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Ask the Expert: Employee Refuses to Wear Face Mask

Toby Graham /

Q: What should we do if an employee refuses to wear a face covering?

A: As more employers develop face covering policies to minimize the spread of COVID-19, this is becoming an increasingly common concern. The situation is not only a matter of compliance with state and federal rules, but also a question of personal responsibilities and beliefs.

First, determine the reason why: Why is the individual refusing to wear a mask? Speak to the employee privately, and have an open conversation. Find out if their reason is protected by law—for instance, if it’s a medical or religious reason.

If the employee refuses to wear a mask for a medical reason, then you’ll need to offer accommodations under the Americans with Disabilities Act. (For more information and guidance about ADA compliance, get in touch with KPA.)

If it’s for a religious reason or another protected reason, consider working with the employee to figure out a solution. Find an alternative that will work for them but doesn’t discriminate against them or anyone else in the workplace. This should be an interactive process, as mandated by Title VII of the Civil Rights Act of 1964.

If a solution isn’t immediately obvious or viable, continue the conversation. Explain why the company has decided to implement a face covering policy, work on reasoning with them, and find out if there’s any common ground you share. Think about their potential concerns. Try to stay nonjudgmental and unbiased, listen, and keep an open mind. In some cases, you may be able to provide a solution that meets the employee’s needs. Other times, just explaining thoroughly why you implemented a face covering policy is enough for an employee to change their behavior.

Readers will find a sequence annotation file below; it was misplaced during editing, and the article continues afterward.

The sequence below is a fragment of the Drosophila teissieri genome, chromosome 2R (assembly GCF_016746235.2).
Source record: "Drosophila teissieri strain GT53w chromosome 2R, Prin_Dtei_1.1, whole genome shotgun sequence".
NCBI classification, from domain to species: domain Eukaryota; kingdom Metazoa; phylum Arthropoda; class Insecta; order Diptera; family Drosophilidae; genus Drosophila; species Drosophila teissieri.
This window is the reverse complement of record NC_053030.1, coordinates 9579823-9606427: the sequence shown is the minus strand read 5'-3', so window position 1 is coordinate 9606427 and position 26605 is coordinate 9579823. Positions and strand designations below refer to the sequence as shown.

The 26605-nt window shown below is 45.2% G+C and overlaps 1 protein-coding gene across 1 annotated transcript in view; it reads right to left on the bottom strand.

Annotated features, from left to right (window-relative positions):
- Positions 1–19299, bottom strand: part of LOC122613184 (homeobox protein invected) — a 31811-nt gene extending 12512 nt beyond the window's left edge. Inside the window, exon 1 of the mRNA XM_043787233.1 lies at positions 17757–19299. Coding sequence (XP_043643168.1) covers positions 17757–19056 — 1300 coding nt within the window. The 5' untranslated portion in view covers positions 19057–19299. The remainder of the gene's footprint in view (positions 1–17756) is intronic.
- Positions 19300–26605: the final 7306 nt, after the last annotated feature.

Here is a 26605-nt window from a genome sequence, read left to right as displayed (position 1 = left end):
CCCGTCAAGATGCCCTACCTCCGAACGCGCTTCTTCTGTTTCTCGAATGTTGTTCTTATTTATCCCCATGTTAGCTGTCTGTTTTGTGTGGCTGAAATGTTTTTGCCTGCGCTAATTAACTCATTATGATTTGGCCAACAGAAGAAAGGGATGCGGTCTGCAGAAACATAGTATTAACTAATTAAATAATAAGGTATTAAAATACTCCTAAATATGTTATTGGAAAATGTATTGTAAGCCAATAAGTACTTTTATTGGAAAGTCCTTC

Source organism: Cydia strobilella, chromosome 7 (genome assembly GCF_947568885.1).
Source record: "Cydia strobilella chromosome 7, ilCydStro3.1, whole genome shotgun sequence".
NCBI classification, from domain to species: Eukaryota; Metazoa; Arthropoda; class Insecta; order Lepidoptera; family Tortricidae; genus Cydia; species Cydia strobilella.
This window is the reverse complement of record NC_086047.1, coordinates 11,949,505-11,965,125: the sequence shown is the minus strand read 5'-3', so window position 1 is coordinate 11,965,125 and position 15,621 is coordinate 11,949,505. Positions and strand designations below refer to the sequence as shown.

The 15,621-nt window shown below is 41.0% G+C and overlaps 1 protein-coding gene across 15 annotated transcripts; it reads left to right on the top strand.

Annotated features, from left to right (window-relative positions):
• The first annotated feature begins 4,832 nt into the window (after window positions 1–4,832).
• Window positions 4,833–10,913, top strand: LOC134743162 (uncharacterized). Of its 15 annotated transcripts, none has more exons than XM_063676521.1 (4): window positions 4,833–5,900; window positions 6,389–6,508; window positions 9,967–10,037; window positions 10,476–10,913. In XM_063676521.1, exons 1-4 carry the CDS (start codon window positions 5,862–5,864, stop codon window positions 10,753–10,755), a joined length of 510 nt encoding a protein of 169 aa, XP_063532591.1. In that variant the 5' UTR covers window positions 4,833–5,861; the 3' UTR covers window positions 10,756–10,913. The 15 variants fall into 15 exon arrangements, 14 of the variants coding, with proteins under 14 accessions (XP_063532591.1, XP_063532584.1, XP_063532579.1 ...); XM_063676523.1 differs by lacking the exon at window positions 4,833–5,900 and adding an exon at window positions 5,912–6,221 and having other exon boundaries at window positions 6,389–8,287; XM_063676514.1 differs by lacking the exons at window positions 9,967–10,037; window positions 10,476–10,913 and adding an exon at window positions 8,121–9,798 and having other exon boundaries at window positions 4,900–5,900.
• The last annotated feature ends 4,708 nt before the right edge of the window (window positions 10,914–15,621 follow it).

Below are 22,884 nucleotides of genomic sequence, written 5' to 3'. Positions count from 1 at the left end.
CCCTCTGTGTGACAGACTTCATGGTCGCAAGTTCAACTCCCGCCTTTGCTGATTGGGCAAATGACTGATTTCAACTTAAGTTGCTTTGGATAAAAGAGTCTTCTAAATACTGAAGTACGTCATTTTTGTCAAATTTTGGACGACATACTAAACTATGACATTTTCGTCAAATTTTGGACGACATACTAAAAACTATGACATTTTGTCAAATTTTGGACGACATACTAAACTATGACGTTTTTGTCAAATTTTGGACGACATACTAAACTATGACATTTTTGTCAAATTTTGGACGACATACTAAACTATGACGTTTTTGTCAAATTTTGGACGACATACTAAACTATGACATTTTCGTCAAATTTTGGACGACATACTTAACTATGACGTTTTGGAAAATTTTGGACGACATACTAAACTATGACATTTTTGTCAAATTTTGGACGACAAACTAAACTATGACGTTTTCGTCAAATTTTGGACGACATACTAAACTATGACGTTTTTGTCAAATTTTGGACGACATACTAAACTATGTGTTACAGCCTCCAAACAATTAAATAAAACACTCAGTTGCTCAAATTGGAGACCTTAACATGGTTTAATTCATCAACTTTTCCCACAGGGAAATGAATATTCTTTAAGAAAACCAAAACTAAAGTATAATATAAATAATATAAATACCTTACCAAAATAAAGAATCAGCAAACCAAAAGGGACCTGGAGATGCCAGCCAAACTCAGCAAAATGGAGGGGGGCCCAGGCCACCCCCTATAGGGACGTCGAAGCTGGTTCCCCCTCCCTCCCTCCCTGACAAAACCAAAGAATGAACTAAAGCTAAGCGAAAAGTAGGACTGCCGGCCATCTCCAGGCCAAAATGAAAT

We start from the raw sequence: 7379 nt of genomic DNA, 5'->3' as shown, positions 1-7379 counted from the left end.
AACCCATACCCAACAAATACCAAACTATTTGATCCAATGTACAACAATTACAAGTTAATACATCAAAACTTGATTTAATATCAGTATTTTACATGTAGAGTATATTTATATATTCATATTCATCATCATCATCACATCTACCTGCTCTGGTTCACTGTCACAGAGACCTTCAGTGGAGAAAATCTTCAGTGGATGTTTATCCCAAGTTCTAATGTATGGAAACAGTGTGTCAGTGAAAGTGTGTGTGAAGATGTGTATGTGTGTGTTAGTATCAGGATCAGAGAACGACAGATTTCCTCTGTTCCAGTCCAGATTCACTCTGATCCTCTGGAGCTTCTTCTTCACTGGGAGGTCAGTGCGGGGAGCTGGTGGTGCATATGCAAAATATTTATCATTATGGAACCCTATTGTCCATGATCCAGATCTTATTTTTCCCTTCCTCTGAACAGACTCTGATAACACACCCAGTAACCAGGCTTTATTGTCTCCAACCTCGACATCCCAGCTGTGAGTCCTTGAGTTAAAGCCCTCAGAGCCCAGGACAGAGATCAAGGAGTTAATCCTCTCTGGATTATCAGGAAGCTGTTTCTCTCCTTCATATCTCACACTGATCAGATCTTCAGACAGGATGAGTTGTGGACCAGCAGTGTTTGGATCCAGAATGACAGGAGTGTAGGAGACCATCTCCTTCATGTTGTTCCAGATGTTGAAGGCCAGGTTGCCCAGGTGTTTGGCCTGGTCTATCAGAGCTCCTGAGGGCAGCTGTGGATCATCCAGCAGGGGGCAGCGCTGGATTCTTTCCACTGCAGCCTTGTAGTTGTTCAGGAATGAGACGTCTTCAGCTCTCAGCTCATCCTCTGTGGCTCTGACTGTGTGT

If the employee still refuses at this point, it may be time to proceed with disciplinary action. Again, be sure to run through all available alternatives before this—try to find out why the employee isn’t complying, reason with them, find common ground, and work something out with the person individually. But ultimately, if none of this works—and the refusal has no medical or religious grounds—the employee is violating workplace policy. Perhaps they need to be written up or sent home until they comply with the policy. Whatever your disciplinary procedures look like, they should be appropriate to the violation, consistent, and well-thought-out ahead of time.

Returning to work doesn’t have to be complicated.

This is only one of the myriad concerns employers and employees face during the ongoing COVID-19 pandemic. You can count on KPA and our consulting, software, and training solutions to keep your employees safe, compliant, and productive as people return to work. Contact us.

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